After months of speculation, sports fans around the Big Apple will now have to turn elsewhere for an afternoon shot in the arm as Chris "Mad Dog" Russo will no longer be on-air to give his daily intro call of "AAAAAAAAAAAAAAAAAAAAAAAAAAAnnnnnnnnnnnd good afternoon, everybody! How are you today?" Last night WFAN announced that Russo will leave the station immediately with no farewell show, thus breaking the most successful duo in sports talk radio.
Russo now looks to be the owner of a contract worth around 3 million a year at Sirius, where all signs point to him heading next to host his a show by himself. While many chalk the split up to the relationship between the two hosts dissolving over the years, last night Russo denied it saying, "This might be the last chance I'm going to get for a challenge if I want to take it."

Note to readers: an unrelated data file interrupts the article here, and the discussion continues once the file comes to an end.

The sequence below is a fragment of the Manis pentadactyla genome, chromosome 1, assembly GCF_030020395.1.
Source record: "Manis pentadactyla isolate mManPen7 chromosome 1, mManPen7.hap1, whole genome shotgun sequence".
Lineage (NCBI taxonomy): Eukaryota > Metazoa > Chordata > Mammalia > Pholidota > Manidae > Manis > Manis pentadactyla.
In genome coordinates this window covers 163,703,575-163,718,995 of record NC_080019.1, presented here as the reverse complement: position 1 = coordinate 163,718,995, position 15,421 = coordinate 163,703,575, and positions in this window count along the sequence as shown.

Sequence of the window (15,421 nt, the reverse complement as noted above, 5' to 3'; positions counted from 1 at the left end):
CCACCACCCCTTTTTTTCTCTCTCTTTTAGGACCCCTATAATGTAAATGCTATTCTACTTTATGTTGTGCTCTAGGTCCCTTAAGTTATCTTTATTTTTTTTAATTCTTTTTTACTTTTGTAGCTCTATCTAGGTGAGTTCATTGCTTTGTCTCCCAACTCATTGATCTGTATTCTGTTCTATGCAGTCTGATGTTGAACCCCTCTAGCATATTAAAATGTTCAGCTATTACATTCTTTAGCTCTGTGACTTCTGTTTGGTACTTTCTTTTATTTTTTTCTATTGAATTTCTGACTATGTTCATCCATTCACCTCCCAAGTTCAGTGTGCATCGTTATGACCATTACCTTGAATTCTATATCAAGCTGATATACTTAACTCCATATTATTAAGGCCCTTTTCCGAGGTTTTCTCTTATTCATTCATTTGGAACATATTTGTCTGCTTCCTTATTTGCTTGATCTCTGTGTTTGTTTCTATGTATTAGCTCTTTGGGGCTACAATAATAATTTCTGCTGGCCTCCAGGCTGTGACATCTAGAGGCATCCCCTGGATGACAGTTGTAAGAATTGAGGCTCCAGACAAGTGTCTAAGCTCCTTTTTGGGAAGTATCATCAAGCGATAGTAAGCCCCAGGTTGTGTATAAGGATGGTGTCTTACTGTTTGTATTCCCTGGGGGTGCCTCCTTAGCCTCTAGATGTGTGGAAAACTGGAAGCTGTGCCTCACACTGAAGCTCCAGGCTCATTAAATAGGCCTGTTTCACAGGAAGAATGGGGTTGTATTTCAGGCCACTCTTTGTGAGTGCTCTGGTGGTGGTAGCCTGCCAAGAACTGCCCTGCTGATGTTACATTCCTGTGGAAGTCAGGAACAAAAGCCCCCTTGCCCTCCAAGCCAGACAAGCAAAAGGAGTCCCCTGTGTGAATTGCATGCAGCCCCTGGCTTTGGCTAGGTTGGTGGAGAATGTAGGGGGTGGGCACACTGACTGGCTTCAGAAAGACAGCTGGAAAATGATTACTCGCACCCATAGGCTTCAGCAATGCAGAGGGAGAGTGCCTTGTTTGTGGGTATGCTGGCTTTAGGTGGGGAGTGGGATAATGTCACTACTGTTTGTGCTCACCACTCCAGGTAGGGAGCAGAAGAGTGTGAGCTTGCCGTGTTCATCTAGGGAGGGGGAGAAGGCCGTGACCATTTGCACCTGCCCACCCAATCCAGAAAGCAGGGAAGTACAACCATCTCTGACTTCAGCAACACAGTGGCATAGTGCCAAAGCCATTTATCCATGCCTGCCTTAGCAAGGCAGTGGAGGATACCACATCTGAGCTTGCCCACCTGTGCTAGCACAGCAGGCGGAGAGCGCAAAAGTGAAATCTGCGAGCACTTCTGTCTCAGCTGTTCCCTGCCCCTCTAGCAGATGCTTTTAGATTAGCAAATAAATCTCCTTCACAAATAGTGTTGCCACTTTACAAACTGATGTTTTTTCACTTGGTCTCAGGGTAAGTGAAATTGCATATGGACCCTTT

Meanwhile WFAN will let Francesa host the afternoon slot on his own, meaning for 5 1/2 hours a day, FAN callers like Jerome from Manhattan and Dennis from Yonkers will be the only ones to challenge the often rigid host. "Mike's a strong personality who brings an awful lot to the table," said WFAN VP Mark Chernoff after the announcement last night. Whether he'll be able to step up to Russo's constant challenges over the years to "say something funny, Mike" now remains to be seen.
(Poll and more on Mike and the Mad Dog after the jump)
Mike and the Mad Dog has been a drive home fixture since they were first paired together in 1989. For the last four years, portions of the show have also been televised on the YES Network. Like Lewis & Martin or even Siskel & Ebert, the pair built a reputation on frequent bickering that seemed grounded in mutual admiration. Don Imus, the host they stepped in for when he was taken off WFAN last year, once dubbed them "Fatso and Fruit Loop."
As his name suggests, Mad Dog played loose cannon to Mike's often inflexible straight man. His on-air persona been described as "Jerry Lewis on acid" and "Donald Duck on steroids." He was notorious for riling up New York sports fans by taking a contrarian stance to many of the local favorites, most notably the Yankees. A lifelong San Francisco Giant fan, he once said if they could win the World Series "one time," he would give up everything he owned, including his three children.